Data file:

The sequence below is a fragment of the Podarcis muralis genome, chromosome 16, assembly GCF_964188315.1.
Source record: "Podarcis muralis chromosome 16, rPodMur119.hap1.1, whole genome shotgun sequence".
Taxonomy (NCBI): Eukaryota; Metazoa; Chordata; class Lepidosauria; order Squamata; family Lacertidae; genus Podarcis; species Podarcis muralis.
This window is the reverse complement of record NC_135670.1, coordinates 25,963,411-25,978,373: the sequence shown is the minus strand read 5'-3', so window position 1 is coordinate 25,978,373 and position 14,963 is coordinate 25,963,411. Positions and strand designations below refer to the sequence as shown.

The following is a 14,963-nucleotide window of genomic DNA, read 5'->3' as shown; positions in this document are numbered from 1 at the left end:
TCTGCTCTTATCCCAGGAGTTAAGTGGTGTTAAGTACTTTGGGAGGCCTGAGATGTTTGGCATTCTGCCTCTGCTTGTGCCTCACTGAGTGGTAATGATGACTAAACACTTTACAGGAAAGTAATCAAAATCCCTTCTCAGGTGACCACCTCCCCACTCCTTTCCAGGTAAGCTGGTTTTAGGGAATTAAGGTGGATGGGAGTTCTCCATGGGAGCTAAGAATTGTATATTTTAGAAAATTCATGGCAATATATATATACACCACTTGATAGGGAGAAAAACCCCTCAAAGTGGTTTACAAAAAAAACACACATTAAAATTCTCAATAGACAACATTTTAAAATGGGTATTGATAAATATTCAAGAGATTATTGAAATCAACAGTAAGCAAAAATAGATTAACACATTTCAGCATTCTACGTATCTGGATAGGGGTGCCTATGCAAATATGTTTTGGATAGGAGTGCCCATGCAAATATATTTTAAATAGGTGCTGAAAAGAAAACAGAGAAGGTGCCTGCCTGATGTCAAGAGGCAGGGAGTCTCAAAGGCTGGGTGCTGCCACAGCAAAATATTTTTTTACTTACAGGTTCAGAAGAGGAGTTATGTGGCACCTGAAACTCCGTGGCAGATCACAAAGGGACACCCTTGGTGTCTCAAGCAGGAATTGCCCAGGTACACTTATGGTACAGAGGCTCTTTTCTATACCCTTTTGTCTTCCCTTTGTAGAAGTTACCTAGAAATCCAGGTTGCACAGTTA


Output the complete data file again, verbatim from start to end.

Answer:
The sequence below is a fragment of the Podarcis muralis genome, chromosome 16, assembly GCF_964188315.1.
Source record: "Podarcis muralis chromosome 16, rPodMur119.hap1.1, whole genome shotgun sequence".
Taxonomy (NCBI): Eukaryota; Metazoa; Chordata; class Lepidosauria; order Squamata; family Lacertidae; genus Podarcis; species Podarcis muralis.
This window is the reverse complement of record NC_135670.1, coordinates 25,963,411-25,978,373: the sequence shown is the minus strand read 5'-3', so window position 1 is coordinate 25,978,373 and position 14,963 is coordinate 25,963,411. Positions and strand designations below refer to the sequence as shown.

The following is a 14,963-nucleotide window of genomic DNA, read 5'->3' as shown; positions in this document are numbered from 1 at the left end:
TCTGCTCTTATCCCAGGAGTTAAGTGGTGTTAAGTACTTTGGGAGGCCTGAGATGTTTGGCATTCTGCCTCTGCTTGTGCCTCACTGAGTGGTAATGATGACTAAACACTTTACAGGAAAGTAATCAAAATCCCTTCTCAGGTGACCACCTCCCCACTCCTTTCCAGGTAAGCTGGTTTTAGGGAATTAAGGTGGATGGGAGTTCTCCATGGGAGCTAAGAATTGTATATTTTAGAAAATTCATGGCAATATATATATACACCACTTGATAGGGAGAAAAACCCCTCAAAGTGGTTTACAAAAAAAACACACATTAAAATTCTCAATAGACAACATTTTAAAATGGGTATTGATAAATATTCAAGAGATTATTGAAATCAACAGTAAGCAAAAATAGATTAACACATTTCAGCATTCTACGTATCTGGATAGGGGTGCCTATGCAAATATGTTTTGGATAGGAGTGCCCATGCAAATATATTTTAAATAGGTGCTGAAAAGAAAACAGAGAAGGTGCCTGCCTGATGTCAAGAGGCAGGGAGTCTCAAAGGCTGGGTGCTGCCACAGCAAAATATTTTTTTACTTACAGGTTCAGAAGAGGAGTTATGTGGCACCTGAAACTCCGTGGCAGATCACAAAGGGACACCCTTGGTGTCTCAAGCAGGAATTGCCCAGGTACACTTATGGTACAGAGGCTCTTTTCTATACCCTTTTGTCTTCCCTTTGTAGAAGTTACCTAGAAATCCAGGTTGCACAGTTA